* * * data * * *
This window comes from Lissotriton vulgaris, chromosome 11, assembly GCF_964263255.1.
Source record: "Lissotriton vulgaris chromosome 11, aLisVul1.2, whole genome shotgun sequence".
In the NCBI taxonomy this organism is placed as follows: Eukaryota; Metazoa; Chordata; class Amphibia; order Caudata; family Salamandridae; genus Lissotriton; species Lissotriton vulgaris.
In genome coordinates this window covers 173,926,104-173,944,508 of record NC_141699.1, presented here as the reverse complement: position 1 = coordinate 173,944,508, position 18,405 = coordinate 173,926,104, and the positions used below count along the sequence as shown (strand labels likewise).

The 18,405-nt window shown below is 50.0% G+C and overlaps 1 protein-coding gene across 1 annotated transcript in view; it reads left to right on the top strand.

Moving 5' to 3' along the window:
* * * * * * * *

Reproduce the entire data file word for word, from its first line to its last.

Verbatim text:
This window comes from Lissotriton vulgaris, chromosome 11, assembly GCF_964263255.1.
Source record: "Lissotriton vulgaris chromosome 11, aLisVul1.2, whole genome shotgun sequence".
In the NCBI taxonomy this organism is placed as follows: Eukaryota; Metazoa; Chordata; class Amphibia; order Caudata; family Salamandridae; genus Lissotriton; species Lissotriton vulgaris.
In genome coordinates this window covers 173,926,104-173,944,508 of record NC_141699.1, presented here as the reverse complement: position 1 = coordinate 173,944,508, position 18,405 = coordinate 173,926,104, and the positions used below count along the sequence as shown (strand labels likewise).

The 18,405-nt window shown below is 50.0% G+C and overlaps 1 protein-coding gene across 1 annotated transcript in view; it reads left to right on the top strand.

Moving 5' to 3' along the window: